Balanced Literacy (essay describes the importance of having a balanced literacy approach in the classroom).

Topics: Reading, Literacy, Writing Pages: 6 (1480 words) Published: November 9, 2005
"After years of conflict between whole language and phonics advocates, a consensus about what works is emerging from the research: What is needed is a balanced approach to reading instruction - an approach that combines the language and literature-rich activities associated with whole language activities aimed at enhancing meaning, understanding, and the love of language with explicit teaching skills as needed to develop fluency associated with proficient readers."

Balanced literacy is an approach for teaching literacy that is widely used in classrooms across the country. It involves several methods of teaching and learning reading and writing, whole class instruction directed by the teacher with independent work in reading, writing, and oral language. By integrating a variety of approaches, a balance is achieved in which students learning to understand text (from a whole language approach) as well as how to read text (from a phonics approach).

Balanced literacy is a framework designed to help all students learn to read and write effectively. The idea is firmly based on the premise that all students can learn to read and write. In order to achieve this balance between reading and writing, a number of components must be implemented. The seven major components of a balanced literacy program are: (1) read alouds, (2) shared reading, (3) wordy study, (4) guided reading, (5) independent reading, (6) shared writing, and (7) assessment/conferences.

To help foster a love for reading and expose students to texts that they might not become familiar with ordinarily, balanced literacy includes an important read-aloud component. Teachers read to students, normally in a full class format, from texts that they would not be able to read on their own. Teachers verbally interact with students before, during, and after reading to help them understand and make a variety of connections with the read-aloud selection. During the read-aloud the teacher engages in a series of activities including previewing the book, asking students to make predictions and connections to prior knowledge (schema), stopping at purposeful moments to emphasize story elements, ask guiding questions, and using oral or written responses to bring closure to the selection. The read-aloud component in a balanced literacy program is imperative because it helps to: provide motivation to learn to read, develop a sense of story structure, develop vocabulary concepts, build prediction skills, and provide a proficient reader model.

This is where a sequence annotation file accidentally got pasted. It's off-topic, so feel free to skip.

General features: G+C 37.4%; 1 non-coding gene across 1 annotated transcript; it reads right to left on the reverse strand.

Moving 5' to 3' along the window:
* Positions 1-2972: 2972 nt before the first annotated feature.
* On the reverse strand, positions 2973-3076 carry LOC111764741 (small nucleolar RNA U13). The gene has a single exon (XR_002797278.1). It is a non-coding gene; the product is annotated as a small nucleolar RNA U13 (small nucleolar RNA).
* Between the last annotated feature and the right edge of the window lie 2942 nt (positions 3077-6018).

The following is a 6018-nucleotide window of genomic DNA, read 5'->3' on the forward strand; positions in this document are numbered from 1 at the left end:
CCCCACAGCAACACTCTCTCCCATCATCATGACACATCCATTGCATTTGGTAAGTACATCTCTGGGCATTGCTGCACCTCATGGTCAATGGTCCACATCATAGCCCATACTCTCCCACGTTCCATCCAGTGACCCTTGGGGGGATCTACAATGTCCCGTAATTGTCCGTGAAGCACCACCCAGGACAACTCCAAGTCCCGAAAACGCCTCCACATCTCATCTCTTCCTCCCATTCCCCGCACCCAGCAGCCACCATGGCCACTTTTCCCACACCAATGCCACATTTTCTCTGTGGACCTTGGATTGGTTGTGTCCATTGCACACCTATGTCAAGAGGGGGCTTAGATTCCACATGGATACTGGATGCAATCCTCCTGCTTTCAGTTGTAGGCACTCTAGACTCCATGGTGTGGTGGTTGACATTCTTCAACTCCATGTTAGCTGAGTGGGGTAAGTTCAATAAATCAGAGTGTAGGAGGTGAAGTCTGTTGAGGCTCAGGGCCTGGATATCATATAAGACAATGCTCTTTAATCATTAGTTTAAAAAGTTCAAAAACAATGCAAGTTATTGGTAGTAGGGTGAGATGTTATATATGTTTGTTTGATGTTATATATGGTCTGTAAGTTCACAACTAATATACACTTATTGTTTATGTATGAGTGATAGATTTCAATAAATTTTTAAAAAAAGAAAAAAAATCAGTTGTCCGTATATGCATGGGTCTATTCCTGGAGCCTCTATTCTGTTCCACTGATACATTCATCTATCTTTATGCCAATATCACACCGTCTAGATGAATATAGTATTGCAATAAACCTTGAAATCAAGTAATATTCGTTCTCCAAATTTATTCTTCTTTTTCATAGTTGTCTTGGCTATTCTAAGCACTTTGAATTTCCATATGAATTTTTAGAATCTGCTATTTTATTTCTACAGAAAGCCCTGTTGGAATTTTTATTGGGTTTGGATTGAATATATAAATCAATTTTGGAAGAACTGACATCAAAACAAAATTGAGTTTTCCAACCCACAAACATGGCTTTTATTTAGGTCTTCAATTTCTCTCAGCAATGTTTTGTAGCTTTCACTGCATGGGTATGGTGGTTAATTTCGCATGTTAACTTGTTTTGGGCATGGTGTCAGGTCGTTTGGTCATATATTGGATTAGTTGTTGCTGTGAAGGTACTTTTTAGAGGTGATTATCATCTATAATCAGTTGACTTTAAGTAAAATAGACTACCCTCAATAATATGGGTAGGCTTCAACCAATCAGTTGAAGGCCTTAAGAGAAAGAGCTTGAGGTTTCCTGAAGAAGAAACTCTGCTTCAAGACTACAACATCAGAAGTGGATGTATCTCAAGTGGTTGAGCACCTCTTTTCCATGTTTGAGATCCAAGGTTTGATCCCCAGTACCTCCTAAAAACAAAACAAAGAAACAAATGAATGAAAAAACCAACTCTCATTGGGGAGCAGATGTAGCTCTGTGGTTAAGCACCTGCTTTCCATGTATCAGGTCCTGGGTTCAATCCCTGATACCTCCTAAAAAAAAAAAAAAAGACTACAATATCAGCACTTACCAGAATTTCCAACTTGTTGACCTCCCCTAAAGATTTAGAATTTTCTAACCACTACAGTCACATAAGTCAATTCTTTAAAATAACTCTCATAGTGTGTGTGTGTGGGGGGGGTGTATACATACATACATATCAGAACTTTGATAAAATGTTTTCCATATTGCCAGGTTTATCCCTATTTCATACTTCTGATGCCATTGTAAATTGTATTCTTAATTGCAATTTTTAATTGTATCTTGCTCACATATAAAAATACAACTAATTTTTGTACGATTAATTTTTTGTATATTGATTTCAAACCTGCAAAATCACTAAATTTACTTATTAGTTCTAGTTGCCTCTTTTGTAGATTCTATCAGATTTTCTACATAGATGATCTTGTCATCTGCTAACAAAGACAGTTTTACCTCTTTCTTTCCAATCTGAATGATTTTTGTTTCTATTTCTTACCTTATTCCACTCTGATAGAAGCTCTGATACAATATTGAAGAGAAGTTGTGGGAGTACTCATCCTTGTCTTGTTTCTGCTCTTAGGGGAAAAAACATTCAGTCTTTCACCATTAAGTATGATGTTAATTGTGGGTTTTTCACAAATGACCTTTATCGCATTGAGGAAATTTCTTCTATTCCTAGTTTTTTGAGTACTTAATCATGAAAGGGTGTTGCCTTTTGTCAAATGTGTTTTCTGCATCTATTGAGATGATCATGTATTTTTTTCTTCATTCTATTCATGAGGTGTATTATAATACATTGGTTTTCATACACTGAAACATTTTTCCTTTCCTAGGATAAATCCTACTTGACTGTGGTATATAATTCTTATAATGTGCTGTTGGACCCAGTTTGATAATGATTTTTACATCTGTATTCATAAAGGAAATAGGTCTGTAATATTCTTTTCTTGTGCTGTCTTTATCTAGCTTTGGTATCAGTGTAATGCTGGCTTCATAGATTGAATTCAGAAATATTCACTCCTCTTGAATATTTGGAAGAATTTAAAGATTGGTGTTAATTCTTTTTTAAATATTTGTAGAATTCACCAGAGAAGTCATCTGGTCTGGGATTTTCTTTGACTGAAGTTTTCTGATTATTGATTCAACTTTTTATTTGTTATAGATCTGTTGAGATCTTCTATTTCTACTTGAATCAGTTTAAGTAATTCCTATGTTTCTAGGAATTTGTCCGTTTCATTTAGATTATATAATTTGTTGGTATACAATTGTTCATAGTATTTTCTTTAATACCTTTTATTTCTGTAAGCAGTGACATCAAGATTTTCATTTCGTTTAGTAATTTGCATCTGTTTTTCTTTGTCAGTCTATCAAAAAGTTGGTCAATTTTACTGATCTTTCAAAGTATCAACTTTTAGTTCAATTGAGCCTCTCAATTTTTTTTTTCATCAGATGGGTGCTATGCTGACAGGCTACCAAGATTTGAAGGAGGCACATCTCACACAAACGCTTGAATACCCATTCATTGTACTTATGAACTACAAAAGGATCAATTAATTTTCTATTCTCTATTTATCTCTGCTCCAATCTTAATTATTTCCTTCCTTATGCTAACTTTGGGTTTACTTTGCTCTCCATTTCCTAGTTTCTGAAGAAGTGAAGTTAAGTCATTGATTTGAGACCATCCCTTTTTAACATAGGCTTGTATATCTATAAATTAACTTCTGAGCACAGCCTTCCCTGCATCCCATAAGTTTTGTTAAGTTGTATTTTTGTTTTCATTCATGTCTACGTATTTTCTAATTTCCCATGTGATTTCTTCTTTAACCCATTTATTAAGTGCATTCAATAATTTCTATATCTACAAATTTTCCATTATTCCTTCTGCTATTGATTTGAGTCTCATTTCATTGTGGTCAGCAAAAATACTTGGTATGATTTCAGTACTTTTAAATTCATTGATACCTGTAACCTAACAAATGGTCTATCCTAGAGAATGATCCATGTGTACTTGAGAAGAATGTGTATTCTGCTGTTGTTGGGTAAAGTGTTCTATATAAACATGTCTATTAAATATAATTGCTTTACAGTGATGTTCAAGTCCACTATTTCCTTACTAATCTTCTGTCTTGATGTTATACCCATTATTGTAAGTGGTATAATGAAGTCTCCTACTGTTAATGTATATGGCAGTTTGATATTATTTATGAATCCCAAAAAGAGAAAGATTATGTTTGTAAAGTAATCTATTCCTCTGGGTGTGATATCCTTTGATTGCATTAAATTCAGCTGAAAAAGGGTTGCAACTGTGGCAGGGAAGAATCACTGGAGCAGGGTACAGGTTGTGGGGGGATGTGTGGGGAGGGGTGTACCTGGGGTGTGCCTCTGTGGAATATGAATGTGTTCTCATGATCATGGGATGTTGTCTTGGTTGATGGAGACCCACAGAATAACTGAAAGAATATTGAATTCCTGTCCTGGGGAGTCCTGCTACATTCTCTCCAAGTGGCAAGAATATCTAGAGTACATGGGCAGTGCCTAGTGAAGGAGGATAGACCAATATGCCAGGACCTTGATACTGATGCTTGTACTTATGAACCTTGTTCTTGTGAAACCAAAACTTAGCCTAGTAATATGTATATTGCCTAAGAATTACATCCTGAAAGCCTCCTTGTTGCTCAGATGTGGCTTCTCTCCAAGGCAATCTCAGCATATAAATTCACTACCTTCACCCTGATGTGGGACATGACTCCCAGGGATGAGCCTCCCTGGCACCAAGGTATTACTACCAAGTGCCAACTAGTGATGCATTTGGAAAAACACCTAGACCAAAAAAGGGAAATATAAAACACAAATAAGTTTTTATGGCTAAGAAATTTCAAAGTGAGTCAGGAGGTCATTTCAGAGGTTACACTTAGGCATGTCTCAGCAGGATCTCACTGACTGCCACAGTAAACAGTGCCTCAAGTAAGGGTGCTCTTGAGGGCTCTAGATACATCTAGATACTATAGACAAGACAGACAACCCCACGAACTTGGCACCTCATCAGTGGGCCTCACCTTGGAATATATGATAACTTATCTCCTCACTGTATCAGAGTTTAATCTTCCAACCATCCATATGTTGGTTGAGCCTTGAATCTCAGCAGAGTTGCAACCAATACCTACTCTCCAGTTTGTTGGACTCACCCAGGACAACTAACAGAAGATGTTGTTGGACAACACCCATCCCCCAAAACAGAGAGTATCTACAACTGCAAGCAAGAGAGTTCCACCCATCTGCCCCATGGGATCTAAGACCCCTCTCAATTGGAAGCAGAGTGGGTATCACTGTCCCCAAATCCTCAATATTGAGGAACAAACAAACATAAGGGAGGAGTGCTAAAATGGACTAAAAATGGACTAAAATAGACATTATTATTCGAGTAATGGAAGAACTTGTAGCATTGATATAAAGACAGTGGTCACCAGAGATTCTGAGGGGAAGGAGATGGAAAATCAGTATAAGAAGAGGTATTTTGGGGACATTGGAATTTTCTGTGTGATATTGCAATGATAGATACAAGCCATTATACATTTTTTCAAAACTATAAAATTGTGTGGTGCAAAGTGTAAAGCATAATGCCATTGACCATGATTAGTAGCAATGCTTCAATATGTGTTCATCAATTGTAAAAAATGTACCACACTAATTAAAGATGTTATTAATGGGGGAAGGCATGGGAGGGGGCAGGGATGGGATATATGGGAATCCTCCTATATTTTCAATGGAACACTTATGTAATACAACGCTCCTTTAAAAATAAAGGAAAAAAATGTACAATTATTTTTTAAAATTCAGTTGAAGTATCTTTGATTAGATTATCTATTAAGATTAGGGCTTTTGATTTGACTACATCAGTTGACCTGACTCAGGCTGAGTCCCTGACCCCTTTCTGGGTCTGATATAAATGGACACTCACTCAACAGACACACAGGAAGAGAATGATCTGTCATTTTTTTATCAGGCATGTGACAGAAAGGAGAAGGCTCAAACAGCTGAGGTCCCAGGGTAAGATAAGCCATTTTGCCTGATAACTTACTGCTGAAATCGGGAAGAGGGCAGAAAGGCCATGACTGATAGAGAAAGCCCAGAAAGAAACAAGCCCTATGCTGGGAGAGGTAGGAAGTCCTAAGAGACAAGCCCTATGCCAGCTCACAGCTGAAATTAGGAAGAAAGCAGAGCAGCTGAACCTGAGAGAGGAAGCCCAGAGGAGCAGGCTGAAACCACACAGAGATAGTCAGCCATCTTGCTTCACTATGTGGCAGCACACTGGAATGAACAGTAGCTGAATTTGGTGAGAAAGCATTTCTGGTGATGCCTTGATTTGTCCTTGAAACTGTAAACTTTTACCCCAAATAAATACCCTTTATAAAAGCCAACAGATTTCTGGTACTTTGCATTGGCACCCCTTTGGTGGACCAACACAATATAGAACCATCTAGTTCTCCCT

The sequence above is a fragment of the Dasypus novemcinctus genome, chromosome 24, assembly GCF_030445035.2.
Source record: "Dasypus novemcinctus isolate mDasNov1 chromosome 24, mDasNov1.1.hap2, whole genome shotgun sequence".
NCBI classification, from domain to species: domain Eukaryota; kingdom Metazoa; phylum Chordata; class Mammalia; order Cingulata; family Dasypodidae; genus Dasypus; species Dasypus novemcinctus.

Shared Reading is a link in helping students become independent readers. In these lessons, students read familiar, predictable books along with the teacher. It allows the teacher to model and support students using prediction and confirming skills. It allows less confident students the chance to share stories/articles/poetry in a non-threatening situation. It focuses on the meaning, fun, enjoyment, characters and sequence of a story and allows them to relate it back to their own experiences. It promotes discussion, problem-solving and critical thinking by students. The idea of shared reading is important because it develops: comprehension skills, language-rhyming, storyline and story elements, and it reviews high frequency words and known phonics.

The field of "word study" provides students an opportunity to manipulate words (and parts of words) in meaningful and enjoyable activities and games. Reading ability can develop dramatically as word study lessons develop experience with letters and their corresponding sounds, components of words, such as roots, prefixes, and suffixes, patterns of how words are spelled, such as word families, and how parts of words often will give hints to the meaning of a word, as well as its spelling or pronunciation.

"Word study activities call for active problem solving. Students are encouraged to look for spelling patterns, form hypotheses, predict outcomes, and test them. These activities require...
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